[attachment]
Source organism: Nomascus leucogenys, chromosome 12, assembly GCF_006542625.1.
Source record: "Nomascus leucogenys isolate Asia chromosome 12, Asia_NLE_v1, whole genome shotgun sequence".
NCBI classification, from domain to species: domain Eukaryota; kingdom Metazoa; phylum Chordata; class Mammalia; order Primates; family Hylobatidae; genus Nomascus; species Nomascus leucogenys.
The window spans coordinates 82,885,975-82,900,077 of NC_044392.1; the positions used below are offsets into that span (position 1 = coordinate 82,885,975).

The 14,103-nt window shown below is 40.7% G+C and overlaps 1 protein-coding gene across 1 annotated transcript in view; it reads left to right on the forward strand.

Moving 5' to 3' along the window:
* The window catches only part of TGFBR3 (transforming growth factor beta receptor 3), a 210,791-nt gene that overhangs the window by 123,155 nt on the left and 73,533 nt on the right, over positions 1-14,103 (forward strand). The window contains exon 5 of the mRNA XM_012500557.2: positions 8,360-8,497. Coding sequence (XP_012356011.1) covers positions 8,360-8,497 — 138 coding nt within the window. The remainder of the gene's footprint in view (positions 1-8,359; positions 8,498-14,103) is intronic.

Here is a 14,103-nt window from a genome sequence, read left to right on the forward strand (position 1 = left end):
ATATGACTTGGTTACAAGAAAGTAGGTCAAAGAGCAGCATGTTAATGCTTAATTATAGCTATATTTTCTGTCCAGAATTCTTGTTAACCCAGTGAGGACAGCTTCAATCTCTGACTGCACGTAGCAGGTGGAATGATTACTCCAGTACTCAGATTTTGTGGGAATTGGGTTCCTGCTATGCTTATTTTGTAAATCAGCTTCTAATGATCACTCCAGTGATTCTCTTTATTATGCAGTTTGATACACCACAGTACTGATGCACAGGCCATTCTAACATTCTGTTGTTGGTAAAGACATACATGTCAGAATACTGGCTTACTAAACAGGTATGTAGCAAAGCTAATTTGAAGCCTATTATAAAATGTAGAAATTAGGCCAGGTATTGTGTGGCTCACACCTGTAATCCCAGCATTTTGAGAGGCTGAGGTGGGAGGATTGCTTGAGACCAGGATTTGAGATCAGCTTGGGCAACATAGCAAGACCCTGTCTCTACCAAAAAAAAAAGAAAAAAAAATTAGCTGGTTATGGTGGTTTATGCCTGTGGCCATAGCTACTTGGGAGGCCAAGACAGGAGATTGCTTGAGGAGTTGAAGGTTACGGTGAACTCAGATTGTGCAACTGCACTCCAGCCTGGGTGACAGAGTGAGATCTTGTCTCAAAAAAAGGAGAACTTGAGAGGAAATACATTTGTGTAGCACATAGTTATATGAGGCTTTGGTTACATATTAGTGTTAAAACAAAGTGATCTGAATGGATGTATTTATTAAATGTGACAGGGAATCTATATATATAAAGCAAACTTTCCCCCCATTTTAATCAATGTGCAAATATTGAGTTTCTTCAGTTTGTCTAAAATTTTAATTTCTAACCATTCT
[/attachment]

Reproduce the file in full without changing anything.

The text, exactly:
Source organism: Nomascus leucogenys, chromosome 12, assembly GCF_006542625.1.
Source record: "Nomascus leucogenys isolate Asia chromosome 12, Asia_NLE_v1, whole genome shotgun sequence".
NCBI classification, from domain to species: domain Eukaryota; kingdom Metazoa; phylum Chordata; class Mammalia; order Primates; family Hylobatidae; genus Nomascus; species Nomascus leucogenys.
The window spans coordinates 82,885,975-82,900,077 of NC_044392.1; the positions used below are offsets into that span (position 1 = coordinate 82,885,975).

The 14,103-nt window shown below is 40.7% G+C and overlaps 1 protein-coding gene across 1 annotated transcript in view; it reads left to right on the forward strand.

Moving 5' to 3' along the window:
* The window catches only part of TGFBR3 (transforming growth factor beta receptor 3), a 210,791-nt gene that overhangs the window by 123,155 nt on the left and 73,533 nt on the right, over positions 1-14,103 (forward strand). The window contains exon 5 of the mRNA XM_012500557.2: positions 8,360-8,497. Coding sequence (XP_012356011.1) covers positions 8,360-8,497 — 138 coding nt within the window. The remainder of the gene's footprint in view (positions 1-8,359; positions 8,498-14,103) is intronic.

Here is a 14,103-nt window from a genome sequence, read left to right on the forward strand (position 1 = left end):
ATATGACTTGGTTACAAGAAAGTAGGTCAAAGAGCAGCATGTTAATGCTTAATTATAGCTATATTTTCTGTCCAGAATTCTTGTTAACCCAGTGAGGACAGCTTCAATCTCTGACTGCACGTAGCAGGTGGAATGATTACTCCAGTACTCAGATTTTGTGGGAATTGGGTTCCTGCTATGCTTATTTTGTAAATCAGCTTCTAATGATCACTCCAGTGATTCTCTTTATTATGCAGTTTGATACACCACAGTACTGATGCACAGGCCATTCTAACATTCTGTTGTTGGTAAAGACATACATGTCAGAATACTGGCTTACTAAACAGGTATGTAGCAAAGCTAATTTGAAGCCTATTATAAAATGTAGAAATTAGGCCAGGTATTGTGTGGCTCACACCTGTAATCCCAGCATTTTGAGAGGCTGAGGTGGGAGGATTGCTTGAGACCAGGATTTGAGATCAGCTTGGGCAACATAGCAAGACCCTGTCTCTACCAAAAAAAAAAGAAAAAAAAATTAGCTGGTTATGGTGGTTTATGCCTGTGGCCATAGCTACTTGGGAGGCCAAGACAGGAGATTGCTTGAGGAGTTGAAGGTTACGGTGAACTCAGATTGTGCAACTGCACTCCAGCCTGGGTGACAGAGTGAGATCTTGTCTCAAAAAAAGGAGAACTTGAGAGGAAATACATTTGTGTAGCACATAGTTATATGAGGCTTTGGTTACATATTAGTGTTAAAACAAAGTGATCTGAATGGATGTATTTATTAAATGTGACAGGGAATCTATATATATAAAGCAAACTTTCCCCCCATTTTAATCAATGTGCAAATATTGAGTTTCTTCAGTTTGTCTAAAATTTTAATTTCTAACCATTCT